Which keel sailboat for solo sailing?



Something like this might appeal- turboed Int 110


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I sailed with a big solo club fleet and there was everything from a 48ft Beneteau to a Fisher 25 like Dylan Winter's.   So, like many things else, it's mostly down to personal preference and the first thing to do is sort out the real extent of your ambitions.

I like a well ballasted, cruiser racer of the older school,  with substantial keel, and skeg, low windage hull, tiller steering, balanced ends, sprayhood (dodger), instruments you can see from the helm and a reliable inboard engine.   These boats can be big enough to be very comfortable and perform nicely, yet small enough to be handy and cheap to moor.  The sails will very rarely overwhelm the helm when overpressed,   they are directionally stable,  easy on the autohelm and go upwind quietly and well.  You can steer from almost behind the sprayhood and winches generally fall to hand, they are a stable platform if you do need to perform on deck.

From a dinghy, to thinking about J24's, that probably won't appeal and you did say keelboat.      However I have a lot of sympathy with slug's point;  buy a boat that you think looks good.

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C. Spackler

J/24's are suitable for singlehanded if you're running the #3. However, the J/22 is a much lighter and easier to handle solo platform. You really can't go wrong with a J/22 as it's a nice balance of lightweight performance and stability in a comfortable and versatile package. 

If you're tight on dough like me, I "upgraded" from dinghies to a used Mirage 27 ($5000 CAD) that I take out all the time by myself and have a blast.  I just make sure my radios close by and there's not much on the shelves to fall on the floor.  Plus I've learned a lot about fixing stuff.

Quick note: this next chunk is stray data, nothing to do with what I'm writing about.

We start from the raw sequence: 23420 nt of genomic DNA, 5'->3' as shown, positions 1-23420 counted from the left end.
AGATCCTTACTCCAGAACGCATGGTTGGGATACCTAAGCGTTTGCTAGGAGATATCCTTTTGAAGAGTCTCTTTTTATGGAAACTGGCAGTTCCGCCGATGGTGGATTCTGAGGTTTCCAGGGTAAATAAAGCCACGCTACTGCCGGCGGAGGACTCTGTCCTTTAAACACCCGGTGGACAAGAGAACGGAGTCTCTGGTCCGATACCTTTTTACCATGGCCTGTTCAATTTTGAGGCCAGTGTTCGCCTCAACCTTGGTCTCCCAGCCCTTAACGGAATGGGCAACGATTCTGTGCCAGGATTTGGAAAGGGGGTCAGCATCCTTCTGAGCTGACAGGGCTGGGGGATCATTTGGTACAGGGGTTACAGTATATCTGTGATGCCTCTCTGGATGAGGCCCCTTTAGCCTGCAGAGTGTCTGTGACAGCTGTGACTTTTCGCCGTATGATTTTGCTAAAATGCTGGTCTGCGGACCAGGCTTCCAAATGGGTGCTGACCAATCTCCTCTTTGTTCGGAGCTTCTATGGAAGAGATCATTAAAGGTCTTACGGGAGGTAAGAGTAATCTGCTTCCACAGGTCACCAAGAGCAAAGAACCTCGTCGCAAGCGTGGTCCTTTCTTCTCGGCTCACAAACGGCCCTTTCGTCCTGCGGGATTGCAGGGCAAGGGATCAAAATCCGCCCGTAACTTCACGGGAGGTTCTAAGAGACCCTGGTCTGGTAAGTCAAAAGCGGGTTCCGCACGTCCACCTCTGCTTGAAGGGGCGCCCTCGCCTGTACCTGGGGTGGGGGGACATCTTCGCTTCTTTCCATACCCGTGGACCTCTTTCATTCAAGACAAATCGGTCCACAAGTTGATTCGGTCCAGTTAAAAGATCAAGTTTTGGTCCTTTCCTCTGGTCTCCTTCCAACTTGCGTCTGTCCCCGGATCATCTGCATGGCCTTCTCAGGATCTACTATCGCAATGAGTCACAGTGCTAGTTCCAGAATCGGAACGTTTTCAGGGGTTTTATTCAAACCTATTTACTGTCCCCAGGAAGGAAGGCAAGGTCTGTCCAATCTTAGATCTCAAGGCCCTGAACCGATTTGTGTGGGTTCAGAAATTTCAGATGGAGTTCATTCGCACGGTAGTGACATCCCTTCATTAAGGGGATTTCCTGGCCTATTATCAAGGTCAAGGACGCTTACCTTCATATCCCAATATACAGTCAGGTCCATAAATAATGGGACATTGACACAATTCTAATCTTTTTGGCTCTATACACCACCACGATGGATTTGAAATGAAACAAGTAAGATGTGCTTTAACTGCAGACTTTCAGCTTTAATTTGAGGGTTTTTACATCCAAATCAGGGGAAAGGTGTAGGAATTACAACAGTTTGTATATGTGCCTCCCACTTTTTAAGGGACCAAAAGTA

Son of Hans

San Diego
To the OP: lots of good but random ideas here, but if you want more focused advice, you are going to have to be much more specific about your needs and wants, and budget.  I think the hardest part of that is excluding the features and capabilities that you might dream of, but never actually use.

Good luck!


Whinging Pom

Super Anarchist
Decide what you want the boat to achieve within your budget eg; Day sailing, offshore, circumnavigation via the great capes etc.  Then find one that has the fewest compromises.  Oh, and some resale value as you'll probably want to change in a couple of years.



Super Anarchist
Where are you going to sail it? eg. Here in SoCal where light winds are the norm I would echo the praise for a J 22. In a breezier venue, maybe something less lively and possibly an older design. Either the old CCA or the newer IOR era Ranger 26s, for example. The old 70s Santana 25 used to be popular up in the Bay Area and its a very nicely balanced, but not terribly sexy looking, design. Hard to beat the Alerion if you have the bread. I see one single handing out on SD Bay all the time having a ball and going boat for boat with larger, crewed boats. The S2s seem to have a strong following in the Midwest and E Coast but not to common out west. All of he above, except the Alerion, can be had for a song if you shop well. Your average planing one design, not so much. 


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